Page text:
Liberal Arts [Blu-ray]
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Newly single and uninspired by his job in college admissions, the introverted Jesse Fisher (Josh Radnor) lives with his head buried in a book. His deep nostalgia for his own alma mater in Ohio -- the dining halls and dorm rooms, the parties and poetry seminars -- makes him wonder if his best days are behind him. So when his favorite professor (Richard Jenkins) invites him back to campus to speak at his retirement dinner, Jesse jumps at the chance. Meeting Zibby (Elizabeth Olsen) -- a precocious classical music-loving sophomore -- awakens in Jesse long-dormant feelings of possibility and connection.
Top Customer Reviews
Josh's clear vision for Liberal Arts really paid off. The beautiful cadence with which each actor speaks is unmatched by any other movie(not that it's a competition, but it's totally a competition, and Liberal Arts wins, by a landslide, a very peaceful landslide that has no casualties, just bruised egos perhaps). With these unique, intriguing characters, it's no wonder there is never a dull moment in this movie. Jesse Fisher(Josh Radnor), is a 35-year old college admissions counselor, who is less than enthused about his career, and returns to his alma mater, Kenyon College, for one of his favorite professor's retirement dinners.Read more ›
"Liberal Arts" relies on a middle-aged nostalgia for one's college days. As a central theme, it is one that strikes a real emotional chord and is something that many of us can easily identify with. Radnor plays a New York City resident who is invited to his small town alma mater to honor a favorite professor (Richard Jenkins). The two men share an easy bond and their scenes together have a quiet poignancy and effectiveness. While there, Radnor becomes entangled with a feisty co-ed (Elizabeth Olsen) despite their sixteen year age difference. There are some fresh comic moments throughout. I especially liked an uncredited Zac Effron as an ethereal life force that connects rather fancifully with Radnor. But there are also moments of deep sadness.Read more ›
Yeah. Well. The movie wasn't completely hideous. It had its good points. There just weren't enough to make it all worth it. First of all, I absolutely get Jesse's desire to go down Memory Lane and reconnect with what made life exciting. We've all done that at one point (or several). However, Jesse makes some bizarre choices along the way. As a writer, I understand that characters don't always do what they're supposed to, but some actions are so out of left-field that the audience can't help but get weirded out. The weirdest moment for me in "Liberal Arts" was seeing Jesse turn down sex with a nineteen-year old, but then jump in bed with his former lit professor. This is a slightly disturbing chain of events as it is, but what made it jump the shark was Jesse's own incredulous expression when Professor What's-Her-Name is seducing him. How does he go from that to watching her light a post-coital cigarette from the other side of her bed?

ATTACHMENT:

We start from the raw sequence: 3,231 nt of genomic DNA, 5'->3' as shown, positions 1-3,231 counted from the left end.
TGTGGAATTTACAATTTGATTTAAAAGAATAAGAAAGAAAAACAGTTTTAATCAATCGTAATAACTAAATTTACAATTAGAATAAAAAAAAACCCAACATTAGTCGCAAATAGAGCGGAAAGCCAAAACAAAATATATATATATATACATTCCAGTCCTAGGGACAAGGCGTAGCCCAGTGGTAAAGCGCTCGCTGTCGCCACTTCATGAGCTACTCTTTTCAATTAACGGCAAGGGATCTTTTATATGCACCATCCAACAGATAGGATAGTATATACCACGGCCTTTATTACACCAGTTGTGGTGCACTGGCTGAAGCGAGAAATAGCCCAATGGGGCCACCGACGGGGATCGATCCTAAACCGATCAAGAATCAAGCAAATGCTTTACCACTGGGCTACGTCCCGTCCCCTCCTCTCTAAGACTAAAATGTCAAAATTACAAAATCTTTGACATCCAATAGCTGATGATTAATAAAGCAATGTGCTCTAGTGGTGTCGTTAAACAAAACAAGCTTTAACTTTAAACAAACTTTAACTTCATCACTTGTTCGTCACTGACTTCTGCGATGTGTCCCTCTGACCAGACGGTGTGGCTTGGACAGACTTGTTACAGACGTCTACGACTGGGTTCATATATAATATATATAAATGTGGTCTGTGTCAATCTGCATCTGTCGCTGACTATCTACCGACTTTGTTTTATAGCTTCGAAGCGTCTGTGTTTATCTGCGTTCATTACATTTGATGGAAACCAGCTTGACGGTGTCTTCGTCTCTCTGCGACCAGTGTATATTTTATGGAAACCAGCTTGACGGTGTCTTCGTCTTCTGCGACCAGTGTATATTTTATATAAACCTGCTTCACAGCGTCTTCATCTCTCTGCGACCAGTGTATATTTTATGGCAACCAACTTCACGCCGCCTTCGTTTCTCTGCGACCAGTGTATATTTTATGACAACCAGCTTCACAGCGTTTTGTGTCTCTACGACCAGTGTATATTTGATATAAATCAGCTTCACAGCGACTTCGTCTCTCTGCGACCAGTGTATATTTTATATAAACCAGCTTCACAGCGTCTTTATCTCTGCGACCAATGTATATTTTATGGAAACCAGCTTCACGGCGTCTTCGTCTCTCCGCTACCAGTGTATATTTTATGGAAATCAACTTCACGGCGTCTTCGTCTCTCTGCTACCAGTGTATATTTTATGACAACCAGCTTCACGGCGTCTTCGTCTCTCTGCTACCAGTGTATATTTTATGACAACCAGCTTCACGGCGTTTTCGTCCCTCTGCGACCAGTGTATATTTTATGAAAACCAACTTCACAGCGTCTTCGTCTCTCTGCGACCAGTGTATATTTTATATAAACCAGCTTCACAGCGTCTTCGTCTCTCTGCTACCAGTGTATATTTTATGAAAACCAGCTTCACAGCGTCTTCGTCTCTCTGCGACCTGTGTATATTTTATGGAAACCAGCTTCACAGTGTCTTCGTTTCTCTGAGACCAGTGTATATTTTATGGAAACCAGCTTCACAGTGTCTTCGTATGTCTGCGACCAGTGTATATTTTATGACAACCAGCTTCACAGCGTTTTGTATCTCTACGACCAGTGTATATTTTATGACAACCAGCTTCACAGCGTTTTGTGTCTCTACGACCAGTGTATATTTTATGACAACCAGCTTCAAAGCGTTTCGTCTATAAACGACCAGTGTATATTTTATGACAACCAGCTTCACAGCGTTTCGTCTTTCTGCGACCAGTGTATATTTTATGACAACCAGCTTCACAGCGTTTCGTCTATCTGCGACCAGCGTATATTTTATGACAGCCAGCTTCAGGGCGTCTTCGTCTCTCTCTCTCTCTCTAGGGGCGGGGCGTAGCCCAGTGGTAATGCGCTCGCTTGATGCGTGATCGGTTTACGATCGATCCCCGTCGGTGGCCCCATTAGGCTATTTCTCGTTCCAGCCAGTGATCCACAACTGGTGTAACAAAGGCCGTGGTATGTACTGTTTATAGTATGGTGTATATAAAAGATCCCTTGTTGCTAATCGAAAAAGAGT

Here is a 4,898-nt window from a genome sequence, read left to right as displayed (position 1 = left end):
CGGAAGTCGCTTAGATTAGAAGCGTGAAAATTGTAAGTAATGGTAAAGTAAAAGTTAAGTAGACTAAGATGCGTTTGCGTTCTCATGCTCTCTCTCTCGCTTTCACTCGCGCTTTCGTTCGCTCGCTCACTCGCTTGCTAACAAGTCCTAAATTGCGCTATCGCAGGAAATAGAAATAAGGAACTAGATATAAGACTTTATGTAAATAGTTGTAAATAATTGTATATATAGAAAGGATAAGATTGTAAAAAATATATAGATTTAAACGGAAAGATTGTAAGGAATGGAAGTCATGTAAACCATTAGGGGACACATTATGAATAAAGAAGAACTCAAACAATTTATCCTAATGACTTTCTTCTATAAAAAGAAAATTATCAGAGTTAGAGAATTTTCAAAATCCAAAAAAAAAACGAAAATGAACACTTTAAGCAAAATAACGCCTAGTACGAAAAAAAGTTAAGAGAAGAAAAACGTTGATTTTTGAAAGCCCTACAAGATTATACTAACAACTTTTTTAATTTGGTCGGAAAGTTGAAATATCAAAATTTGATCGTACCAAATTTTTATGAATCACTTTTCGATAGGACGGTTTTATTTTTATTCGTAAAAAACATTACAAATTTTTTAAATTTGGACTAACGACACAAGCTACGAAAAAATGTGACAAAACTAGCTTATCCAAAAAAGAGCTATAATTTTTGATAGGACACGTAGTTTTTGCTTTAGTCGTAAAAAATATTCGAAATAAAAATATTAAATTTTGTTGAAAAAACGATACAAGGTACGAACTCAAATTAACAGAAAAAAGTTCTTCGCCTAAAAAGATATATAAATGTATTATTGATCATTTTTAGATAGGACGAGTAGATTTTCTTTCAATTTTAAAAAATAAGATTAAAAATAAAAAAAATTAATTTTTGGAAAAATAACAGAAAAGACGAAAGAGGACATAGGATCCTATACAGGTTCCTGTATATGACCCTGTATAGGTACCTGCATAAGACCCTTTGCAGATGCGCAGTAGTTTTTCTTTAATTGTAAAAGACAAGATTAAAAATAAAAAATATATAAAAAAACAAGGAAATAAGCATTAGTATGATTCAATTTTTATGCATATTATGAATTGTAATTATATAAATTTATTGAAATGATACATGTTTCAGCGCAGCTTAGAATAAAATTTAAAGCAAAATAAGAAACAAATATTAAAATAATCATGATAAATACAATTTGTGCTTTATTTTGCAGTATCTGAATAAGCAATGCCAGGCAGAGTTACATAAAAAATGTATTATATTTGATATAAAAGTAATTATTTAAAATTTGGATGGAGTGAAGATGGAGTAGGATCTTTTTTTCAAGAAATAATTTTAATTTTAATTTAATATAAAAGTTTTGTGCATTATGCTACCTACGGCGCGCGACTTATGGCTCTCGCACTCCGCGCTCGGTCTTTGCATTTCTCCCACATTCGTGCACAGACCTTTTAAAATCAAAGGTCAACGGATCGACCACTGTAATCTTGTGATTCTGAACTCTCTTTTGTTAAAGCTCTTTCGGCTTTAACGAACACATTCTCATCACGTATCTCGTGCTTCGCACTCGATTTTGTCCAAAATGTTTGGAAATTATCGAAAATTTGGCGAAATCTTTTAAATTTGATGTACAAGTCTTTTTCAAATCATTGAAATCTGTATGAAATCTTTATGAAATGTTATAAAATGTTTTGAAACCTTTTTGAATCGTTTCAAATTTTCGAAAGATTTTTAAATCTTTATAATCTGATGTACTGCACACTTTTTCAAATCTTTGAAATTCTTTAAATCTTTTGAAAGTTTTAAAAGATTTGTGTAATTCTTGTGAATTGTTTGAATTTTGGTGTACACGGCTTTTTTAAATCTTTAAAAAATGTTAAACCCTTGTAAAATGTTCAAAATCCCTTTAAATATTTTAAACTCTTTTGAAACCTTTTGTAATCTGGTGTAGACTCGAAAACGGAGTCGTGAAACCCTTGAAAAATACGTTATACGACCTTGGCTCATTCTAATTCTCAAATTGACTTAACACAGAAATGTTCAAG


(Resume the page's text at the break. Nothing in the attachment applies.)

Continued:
Again, I get where Radnor was coming from here, but the overall product was disappointing. Just a little bit of tweaking would have made this film a winner. But, hindsight, right? I still like Josh Radnor, and I'm looking forward to seeing whatever he's got ahead of him.
Unlike most American movies - even indy's these days - this is a movie that respects its screenwriter. As a result, in plot and dialogue, it is like many foreign movies: designed for serious minded people, grown-ups, which is appropriate for a movie about growing up (no matter how old you are) and the limits of intellect without character. It is hard for me to define the ideas of the movies without making it sound dull, but it is also extraordinarily funny. Even now, 24 hours after I saw the movie, lines of dialogue or certain scenes keep coming back to me, alternately making me laugh or ponder the wisdom of the film, from the hilariously unromantic date with an inspired professor of romantic literature to the trenchant observation that "guilt before you act is morality," this will be a movie I will want to watch many times.
Most Recent Customer Reviews
What exactly are the Liberal Arts? Well, a degree in Liberal Arts is usually a specialized affair. Philosophy, Religion, History, and Literature are among them. Read morePublished 2 months ago by Justin Playfair
I really liked this story of a guy (played by Josh Radnor) who loved his college experience, he was still stuck in the academia mindset, and relished his invitation to go back to... Read morePublished 3 months ago by HMS
Patronizing and condescending. I really wanted to like this film, it started out promising but went waay off the rails in the middle - and stayed off. Read morePublished 4 months ago by Nte
Great product. I would recommend this product. I would recommend this product.Published 5 months ago by Gabriel M Martinez
Not a fast-paced movie by any means and I'm not a big fan of Josh Radnor's by any means but good watch. Read morePublished 6 months ago by The Wolf
It was a cute, yet deep story. I just think it moved rather slowly at some points. It was sadder than I thought it would be. Read morePublished 6 months ago by ClassDreamer'84
There's no "Plastics" moment in Josh Radnor's smart, under-the radar gem Liberal Arts, you know, the moment when the entire artifice of youthful idealism is left in... Read morePublished 6 months ago by Michael Neiss